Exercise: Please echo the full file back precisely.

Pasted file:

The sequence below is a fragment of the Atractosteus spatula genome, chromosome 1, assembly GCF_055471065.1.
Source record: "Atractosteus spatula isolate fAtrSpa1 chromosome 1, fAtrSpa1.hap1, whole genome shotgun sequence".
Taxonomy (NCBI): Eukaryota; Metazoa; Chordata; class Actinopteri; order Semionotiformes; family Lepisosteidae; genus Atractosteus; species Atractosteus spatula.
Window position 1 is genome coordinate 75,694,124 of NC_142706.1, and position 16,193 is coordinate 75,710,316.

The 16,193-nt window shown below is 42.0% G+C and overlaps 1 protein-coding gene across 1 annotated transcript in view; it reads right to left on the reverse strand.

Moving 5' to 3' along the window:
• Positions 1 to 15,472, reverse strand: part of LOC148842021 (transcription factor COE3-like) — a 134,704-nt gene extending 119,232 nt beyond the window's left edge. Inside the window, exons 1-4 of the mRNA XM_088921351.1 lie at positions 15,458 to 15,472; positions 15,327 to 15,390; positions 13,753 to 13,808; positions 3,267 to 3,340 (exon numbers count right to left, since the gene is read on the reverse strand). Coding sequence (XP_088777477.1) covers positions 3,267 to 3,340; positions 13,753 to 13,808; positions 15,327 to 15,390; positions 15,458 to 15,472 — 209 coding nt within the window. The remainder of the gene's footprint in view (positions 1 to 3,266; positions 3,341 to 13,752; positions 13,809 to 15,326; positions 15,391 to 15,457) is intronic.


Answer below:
The sequence below is a fragment of the Atractosteus spatula genome, chromosome 1, assembly GCF_055471065.1.
Source record: "Atractosteus spatula isolate fAtrSpa1 chromosome 1, fAtrSpa1.hap1, whole genome shotgun sequence".
Taxonomy (NCBI): Eukaryota; Metazoa; Chordata; class Actinopteri; order Semionotiformes; family Lepisosteidae; genus Atractosteus; species Atractosteus spatula.
Window position 1 is genome coordinate 75,694,124 of NC_142706.1, and position 16,193 is coordinate 75,710,316.

The 16,193-nt window shown below is 42.0% G+C and overlaps 1 protein-coding gene across 1 annotated transcript in view; it reads right to left on the reverse strand.

Moving 5' to 3' along the window:
• Positions 1 to 15,472, reverse strand: part of LOC148842021 (transcription factor COE3-like) — a 134,704-nt gene extending 119,232 nt beyond the window's left edge. Inside the window, exons 1-4 of the mRNA XM_088921351.1 lie at positions 15,458 to 15,472; positions 15,327 to 15,390; positions 13,753 to 13,808; positions 3,267 to 3,340 (exon numbers count right to left, since the gene is read on the reverse strand). Coding sequence (XP_088777477.1) covers positions 3,267 to 3,340; positions 13,753 to 13,808; positions 15,327 to 15,390; positions 15,458 to 15,472 — 209 coding nt within the window. The remainder of the gene's footprint in view (positions 1 to 3,266; positions 3,341 to 13,752; positions 13,809 to 15,326; positions 15,391 to 15,457) is intronic.